UC Santa Barbara’s Design Review Committee held a meeting on Oct. 5 to review the details of the Munger Hall Project — an 11-story dorm building that is projected to provide over 5,000 undergraduate students housing by Fall 2025. 

Munger Hall — named after Charles Munger, who donated $200 million for the building —  addresses the Long Range Development Plan (LRDP) where UCSB entered into an agreement with the county to provide adequate housing while increasing student enrollment as mandated by the University of California. Since the creation of the plan in 2010, LRDP plans to house 5,000 more students and 1,800 new units for faculty through 2025.

A controversy with the construction of Munger Hall are the windows — or lack thereof. Courtesy of UCSB Current

A controversy with the construction of Munger Hall are the windows — or lack thereof. 

“Many of the bedrooms have windows, and many more do not,” Navy Banvard, architect for Munger Hall, said in response to a public commentator’s question about the building’s windows. 

Banvard said that the bedrooms without windows will have a “fresh air supply” coming in and  “virtual windows that simulate daylight.”

Ventilation requirements mandate rooms must have either chemical ventilation or natural ventilation, according to Dennis McFadden, architect and design consultant for the Design Review Committee. The code also allows for artificial lighting and does not require natural lighting in all spaces. Regardless, many of the bedrooms currently do not have windows in place. 

The project began with a letter to Chancellor Henry T. Yang by Munger, which highlighted six key components of Munger Hall. 

Munger first emphasized the dorm building bringing students together and “enhancing the student experience.” The dorm would encourage a co-living model through the narrowness of its spaces that “encourage interaction,” Banvard said.

“This idea of co-living is very current today,” said Greg Otto from Clark Pacific who is collaborating on the design build of the structure. “[Munger’s] idea is really [about] encouraging those relationships amongst suitemates … and improving the on-campus experience by providing the right amenity mix to really make it a 24/7 campus.” 

Cost-wise, Munger planned to minimize costs of the building’s construction by maximizing the number of beds in a given site — creating eight houses per floor, eight suites per house, eight private bedrooms per suite, along with nine floors of houses.

Each suite also contains a shared study area with a kitchenette, along with two gender neutral restrooms. All suites are connected to the common area of the house through a seven-foot-wide gallery, and the common area includes a large kitchen, laundry room, game room and a few public restrooms. 

“I think the goal was to provide a good place for studying and sleeping, but then provide all these ample community spaces outside the bedroom,” Banvard said.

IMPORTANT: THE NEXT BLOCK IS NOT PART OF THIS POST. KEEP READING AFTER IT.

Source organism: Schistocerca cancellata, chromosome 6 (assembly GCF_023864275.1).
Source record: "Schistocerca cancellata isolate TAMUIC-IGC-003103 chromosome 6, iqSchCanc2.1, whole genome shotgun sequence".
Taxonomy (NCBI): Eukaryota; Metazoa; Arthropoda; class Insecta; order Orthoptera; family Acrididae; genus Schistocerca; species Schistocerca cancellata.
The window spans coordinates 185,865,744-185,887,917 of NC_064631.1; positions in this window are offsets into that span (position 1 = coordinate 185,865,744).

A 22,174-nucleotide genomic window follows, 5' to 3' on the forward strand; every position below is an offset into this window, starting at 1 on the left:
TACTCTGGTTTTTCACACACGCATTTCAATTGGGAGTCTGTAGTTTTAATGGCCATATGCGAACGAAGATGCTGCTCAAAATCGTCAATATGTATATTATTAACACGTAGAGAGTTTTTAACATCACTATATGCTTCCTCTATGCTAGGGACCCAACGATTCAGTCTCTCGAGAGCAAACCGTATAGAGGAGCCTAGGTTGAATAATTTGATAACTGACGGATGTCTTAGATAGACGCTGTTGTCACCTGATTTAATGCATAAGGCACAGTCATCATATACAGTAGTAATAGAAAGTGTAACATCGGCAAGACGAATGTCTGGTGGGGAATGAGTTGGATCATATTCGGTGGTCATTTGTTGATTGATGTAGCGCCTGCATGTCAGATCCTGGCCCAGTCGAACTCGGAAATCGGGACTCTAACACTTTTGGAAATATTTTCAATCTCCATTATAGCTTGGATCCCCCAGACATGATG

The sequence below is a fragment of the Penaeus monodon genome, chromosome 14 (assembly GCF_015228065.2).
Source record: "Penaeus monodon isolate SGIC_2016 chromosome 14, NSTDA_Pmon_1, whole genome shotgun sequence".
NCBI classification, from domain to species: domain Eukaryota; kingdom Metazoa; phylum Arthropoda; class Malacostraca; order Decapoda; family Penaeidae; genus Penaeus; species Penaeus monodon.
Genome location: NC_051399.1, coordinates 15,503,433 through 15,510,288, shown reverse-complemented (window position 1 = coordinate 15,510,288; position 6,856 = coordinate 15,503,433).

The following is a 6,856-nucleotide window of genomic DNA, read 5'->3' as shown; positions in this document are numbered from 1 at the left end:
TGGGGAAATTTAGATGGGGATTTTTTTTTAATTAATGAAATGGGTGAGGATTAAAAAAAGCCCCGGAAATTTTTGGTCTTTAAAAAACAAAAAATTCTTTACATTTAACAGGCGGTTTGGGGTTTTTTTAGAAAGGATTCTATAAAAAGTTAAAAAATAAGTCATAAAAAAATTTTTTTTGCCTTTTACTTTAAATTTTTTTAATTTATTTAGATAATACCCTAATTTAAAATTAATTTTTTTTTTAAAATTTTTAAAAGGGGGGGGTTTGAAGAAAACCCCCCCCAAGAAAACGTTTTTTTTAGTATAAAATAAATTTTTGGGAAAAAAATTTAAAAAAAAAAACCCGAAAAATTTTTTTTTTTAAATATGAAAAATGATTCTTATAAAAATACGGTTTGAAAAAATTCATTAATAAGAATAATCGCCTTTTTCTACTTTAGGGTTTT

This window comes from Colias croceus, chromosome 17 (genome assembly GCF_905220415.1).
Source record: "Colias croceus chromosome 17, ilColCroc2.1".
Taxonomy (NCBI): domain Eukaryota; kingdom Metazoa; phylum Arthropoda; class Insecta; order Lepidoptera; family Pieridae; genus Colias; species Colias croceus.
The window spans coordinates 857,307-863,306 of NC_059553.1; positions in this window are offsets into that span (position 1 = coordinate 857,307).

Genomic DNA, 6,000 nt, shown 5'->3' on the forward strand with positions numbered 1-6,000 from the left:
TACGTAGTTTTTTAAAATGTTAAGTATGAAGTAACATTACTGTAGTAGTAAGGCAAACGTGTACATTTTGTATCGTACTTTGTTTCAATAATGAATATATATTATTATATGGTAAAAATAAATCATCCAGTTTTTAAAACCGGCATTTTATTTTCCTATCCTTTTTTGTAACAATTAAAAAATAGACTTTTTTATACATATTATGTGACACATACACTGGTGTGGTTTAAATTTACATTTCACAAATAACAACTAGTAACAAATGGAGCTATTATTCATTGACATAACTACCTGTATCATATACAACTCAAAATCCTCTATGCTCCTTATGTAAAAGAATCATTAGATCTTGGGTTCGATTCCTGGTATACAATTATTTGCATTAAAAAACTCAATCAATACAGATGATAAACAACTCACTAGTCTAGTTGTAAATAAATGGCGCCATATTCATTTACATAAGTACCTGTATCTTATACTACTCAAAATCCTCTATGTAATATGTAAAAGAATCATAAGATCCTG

The 11th floor of the building, the amenity level — referred to as the “town in the sky” — will hold a fitness center, gastropub demonstration kitchen, central courtyard and a landscaped courtyard covered in enhanced green fluorescent, transparent and synthetic protein material. 

This courtyard will be located outside of the recreation area of the structure and hold a “deconstructed grid of trees” to create an ambiance of spaciousness. 

Right above the gastropub kitchen will be a terrace and lawn area, with terrace seating overlooking the lawn and a possible drop-down movie screen. 

Much of the construction of Munger Hall will be prefabricated — meaning components of the structure will be made somewhere different from the site itself. First, the precast superstructure facade is coming in fully glazed as a wall panel. The superstructure includes a glass fiber reinforced gypsum utilized ceiling.

In addition, the exterior walls of the building through the 10th floor are precast concrete shear walls, and the windows are commercial grade thermally broken aluminum windows with all the glass placed in the front of the building. 

Banvard and his team of architects also prioritized repetition within the suites, with the options of a private room dorm and a three-bedroom and two-bathroom dorm, accompanied by a prefabricated multi-disciplinary assembly around the hallways and study rooms. 

“The ultimate goal is to realize such a successful student housing project, that it will be recreated on other university campuses,” Banvard said.  

Correction [10/28/2021, 12:23 p.m.]: A previous version of this article incorrectly stated that Charles Munger was an alumni of UC Santa Barbara. This has since been removed from the article. 

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Asumi Shuda
Asumi Shuda (she/they) is an assistant news editor for the Daily Nexus. She can be reached at asumishuda@dailynexus.com or news@dailynexus.com.